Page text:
Strike-offs. What are they? And what do designers do with them?
You may have heard the term "strike-offs" before from people in the fabric industry. Have you ever wondered what they are and what the heck we do with them? My next line "strike-offs" arrived today. These are basically just samples of your designs. They are printed on a very short run just so you can take a look and make final approvals.
So, what does the process of "correcting" samples look like? I imagine every designer looks for different things, but this is what I do... First I go through all of the colors I chose and make sure they are correct. I use Pantone colors. Some designers and companies just ask designers to send a paint chip or other sort of sample for the fabric mill to match to. But Pantone is the universal color language that designers in all areas use, so I find that this is the most accurate way to get the colors I want. I also look to make sure the screens were straight and no details were lost. Strike-offs also give me a last minute chance to see if colors and scale work the way I thought they would on the screen and on paper.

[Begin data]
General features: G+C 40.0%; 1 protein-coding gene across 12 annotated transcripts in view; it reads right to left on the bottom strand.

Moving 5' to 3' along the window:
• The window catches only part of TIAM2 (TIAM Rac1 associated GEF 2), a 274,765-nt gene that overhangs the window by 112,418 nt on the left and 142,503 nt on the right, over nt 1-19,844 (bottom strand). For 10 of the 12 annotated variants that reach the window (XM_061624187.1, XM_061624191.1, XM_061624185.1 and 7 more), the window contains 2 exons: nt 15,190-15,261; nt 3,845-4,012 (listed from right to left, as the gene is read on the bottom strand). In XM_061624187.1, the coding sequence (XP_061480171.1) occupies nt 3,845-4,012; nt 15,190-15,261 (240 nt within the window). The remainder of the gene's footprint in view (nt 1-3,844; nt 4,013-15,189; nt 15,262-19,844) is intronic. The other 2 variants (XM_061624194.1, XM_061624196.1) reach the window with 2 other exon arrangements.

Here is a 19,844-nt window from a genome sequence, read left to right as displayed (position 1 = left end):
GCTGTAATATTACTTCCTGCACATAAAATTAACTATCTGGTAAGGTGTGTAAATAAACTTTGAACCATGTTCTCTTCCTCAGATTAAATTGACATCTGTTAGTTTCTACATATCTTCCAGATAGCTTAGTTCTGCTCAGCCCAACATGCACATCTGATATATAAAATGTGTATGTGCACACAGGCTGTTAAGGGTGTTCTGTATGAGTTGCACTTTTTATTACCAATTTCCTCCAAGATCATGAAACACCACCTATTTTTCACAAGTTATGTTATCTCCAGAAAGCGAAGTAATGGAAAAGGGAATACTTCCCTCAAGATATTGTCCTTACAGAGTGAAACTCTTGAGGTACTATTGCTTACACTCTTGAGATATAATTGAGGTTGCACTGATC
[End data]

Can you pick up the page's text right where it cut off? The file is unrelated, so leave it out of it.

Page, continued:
All in all, it's a tedious but exciting process. And it's always such a joy to see art that I created on an actual piece of fabric or product.
Feel free to ask any questions if I left anything out... I'd be happy to answer in the comments below.
Now, I think I shall go cut these babies up!
PS... These will be in the hands of sales people next month and I will update you on the name of the line and show more samples at that time! I hope you enjoyed this little preview!